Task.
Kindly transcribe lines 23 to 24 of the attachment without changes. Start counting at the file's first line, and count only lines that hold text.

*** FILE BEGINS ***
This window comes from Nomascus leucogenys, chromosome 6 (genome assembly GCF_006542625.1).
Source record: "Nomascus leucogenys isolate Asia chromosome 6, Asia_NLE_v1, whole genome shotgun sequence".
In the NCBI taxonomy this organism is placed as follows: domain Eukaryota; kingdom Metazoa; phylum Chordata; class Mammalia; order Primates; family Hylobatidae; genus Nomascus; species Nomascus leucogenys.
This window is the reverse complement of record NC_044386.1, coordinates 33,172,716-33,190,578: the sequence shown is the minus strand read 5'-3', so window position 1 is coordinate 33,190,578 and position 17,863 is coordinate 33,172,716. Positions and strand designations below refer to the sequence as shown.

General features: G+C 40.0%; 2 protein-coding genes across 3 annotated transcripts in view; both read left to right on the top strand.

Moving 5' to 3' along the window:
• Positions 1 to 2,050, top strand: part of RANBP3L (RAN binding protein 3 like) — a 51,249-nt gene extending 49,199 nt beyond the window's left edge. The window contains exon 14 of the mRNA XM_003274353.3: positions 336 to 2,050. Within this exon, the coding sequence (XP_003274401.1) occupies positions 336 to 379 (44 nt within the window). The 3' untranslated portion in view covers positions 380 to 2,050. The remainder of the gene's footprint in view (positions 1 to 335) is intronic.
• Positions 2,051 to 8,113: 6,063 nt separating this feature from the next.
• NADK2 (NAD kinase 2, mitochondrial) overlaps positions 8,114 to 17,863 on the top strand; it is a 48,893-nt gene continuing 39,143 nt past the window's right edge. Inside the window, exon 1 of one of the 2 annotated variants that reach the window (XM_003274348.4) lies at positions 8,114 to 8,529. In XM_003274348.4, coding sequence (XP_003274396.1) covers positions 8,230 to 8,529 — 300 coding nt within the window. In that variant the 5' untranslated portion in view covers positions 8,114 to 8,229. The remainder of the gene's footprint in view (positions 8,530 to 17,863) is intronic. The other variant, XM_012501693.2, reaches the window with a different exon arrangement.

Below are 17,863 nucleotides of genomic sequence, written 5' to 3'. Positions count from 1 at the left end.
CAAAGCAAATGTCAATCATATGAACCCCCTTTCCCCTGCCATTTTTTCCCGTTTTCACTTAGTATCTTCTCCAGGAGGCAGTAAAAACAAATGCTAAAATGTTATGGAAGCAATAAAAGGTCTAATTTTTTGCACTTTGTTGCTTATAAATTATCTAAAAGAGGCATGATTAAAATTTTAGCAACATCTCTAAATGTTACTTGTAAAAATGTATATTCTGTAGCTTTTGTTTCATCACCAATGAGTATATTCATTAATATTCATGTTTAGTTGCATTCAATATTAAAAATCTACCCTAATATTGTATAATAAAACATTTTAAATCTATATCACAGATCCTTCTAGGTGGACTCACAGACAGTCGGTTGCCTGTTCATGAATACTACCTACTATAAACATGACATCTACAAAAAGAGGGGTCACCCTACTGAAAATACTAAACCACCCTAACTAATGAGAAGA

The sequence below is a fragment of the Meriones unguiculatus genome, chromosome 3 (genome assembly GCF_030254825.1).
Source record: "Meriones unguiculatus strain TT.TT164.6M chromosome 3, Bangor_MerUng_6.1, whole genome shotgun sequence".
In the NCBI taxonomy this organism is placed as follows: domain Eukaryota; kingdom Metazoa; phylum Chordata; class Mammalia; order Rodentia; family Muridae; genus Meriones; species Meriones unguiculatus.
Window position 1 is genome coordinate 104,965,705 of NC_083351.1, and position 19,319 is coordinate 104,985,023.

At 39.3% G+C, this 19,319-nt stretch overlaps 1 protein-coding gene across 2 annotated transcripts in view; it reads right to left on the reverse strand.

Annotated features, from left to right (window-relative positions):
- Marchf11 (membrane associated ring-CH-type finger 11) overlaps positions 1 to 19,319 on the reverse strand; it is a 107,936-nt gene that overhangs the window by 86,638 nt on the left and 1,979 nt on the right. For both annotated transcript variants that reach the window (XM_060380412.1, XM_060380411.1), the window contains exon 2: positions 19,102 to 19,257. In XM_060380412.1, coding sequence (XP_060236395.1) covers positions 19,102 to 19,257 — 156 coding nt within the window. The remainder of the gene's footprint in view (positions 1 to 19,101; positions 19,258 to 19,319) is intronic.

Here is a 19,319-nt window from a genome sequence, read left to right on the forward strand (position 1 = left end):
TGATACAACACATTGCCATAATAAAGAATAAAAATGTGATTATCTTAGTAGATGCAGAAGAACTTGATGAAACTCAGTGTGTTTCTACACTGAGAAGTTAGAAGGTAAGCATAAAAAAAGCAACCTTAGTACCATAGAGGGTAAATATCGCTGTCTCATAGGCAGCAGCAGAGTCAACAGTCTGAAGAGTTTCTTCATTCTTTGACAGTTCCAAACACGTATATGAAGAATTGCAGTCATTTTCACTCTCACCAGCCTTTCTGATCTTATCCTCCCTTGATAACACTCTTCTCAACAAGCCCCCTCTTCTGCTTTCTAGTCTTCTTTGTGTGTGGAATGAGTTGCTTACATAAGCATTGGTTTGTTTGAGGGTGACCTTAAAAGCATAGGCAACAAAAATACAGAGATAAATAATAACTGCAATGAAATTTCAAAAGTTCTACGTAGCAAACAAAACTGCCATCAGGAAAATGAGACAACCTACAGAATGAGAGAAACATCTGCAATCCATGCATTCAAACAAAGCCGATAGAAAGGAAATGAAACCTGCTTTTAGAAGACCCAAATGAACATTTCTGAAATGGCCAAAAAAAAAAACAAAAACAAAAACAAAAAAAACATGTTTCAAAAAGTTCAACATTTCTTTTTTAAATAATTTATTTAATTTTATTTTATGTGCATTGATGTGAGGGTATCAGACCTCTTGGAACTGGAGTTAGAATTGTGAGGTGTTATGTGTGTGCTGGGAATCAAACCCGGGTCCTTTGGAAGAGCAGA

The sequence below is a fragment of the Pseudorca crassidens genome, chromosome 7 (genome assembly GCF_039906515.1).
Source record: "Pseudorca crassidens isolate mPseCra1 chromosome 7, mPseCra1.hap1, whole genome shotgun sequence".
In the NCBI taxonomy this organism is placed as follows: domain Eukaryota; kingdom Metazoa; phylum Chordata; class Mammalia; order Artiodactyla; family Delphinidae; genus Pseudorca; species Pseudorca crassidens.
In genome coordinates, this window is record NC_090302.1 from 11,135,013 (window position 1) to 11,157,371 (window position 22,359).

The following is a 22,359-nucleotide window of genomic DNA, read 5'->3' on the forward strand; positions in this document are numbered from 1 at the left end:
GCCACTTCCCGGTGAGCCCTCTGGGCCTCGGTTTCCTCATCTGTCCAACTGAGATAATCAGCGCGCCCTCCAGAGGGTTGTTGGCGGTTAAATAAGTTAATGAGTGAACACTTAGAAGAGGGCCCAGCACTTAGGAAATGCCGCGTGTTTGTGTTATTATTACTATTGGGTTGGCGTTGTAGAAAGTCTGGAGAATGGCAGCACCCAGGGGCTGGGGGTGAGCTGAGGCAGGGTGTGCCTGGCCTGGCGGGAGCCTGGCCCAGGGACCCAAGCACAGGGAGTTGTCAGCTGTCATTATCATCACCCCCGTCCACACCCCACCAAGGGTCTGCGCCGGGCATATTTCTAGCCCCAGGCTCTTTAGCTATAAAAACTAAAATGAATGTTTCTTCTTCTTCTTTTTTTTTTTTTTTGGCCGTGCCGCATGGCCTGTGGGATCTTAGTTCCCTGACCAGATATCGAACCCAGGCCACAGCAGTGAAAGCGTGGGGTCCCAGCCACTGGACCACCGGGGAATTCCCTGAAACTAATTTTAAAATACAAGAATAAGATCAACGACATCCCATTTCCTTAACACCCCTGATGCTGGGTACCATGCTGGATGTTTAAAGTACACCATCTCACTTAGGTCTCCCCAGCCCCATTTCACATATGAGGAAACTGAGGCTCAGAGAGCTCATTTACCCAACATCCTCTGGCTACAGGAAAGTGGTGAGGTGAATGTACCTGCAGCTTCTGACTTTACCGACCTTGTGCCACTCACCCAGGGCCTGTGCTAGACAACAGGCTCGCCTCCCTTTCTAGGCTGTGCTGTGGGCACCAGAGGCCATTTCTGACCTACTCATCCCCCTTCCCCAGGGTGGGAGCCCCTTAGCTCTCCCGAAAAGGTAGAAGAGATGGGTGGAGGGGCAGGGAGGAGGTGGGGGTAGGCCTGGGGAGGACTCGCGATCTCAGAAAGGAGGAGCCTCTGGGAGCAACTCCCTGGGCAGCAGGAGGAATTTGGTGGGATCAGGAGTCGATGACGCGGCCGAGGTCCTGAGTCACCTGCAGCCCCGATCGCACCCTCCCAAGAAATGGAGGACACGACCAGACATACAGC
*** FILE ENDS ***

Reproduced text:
In the NCBI taxonomy this organism is placed as follows: domain Eukaryota; kingdom Metazoa; phylum Chordata; class Mammalia; order Artiodactyla; family Delphinidae; genus Pseudorca; species Pseudorca crassidens.
In genome coordinates, this window is record NC_090302.1 from 11,135,013 (window position 1) to 11,157,371 (window position 22,359).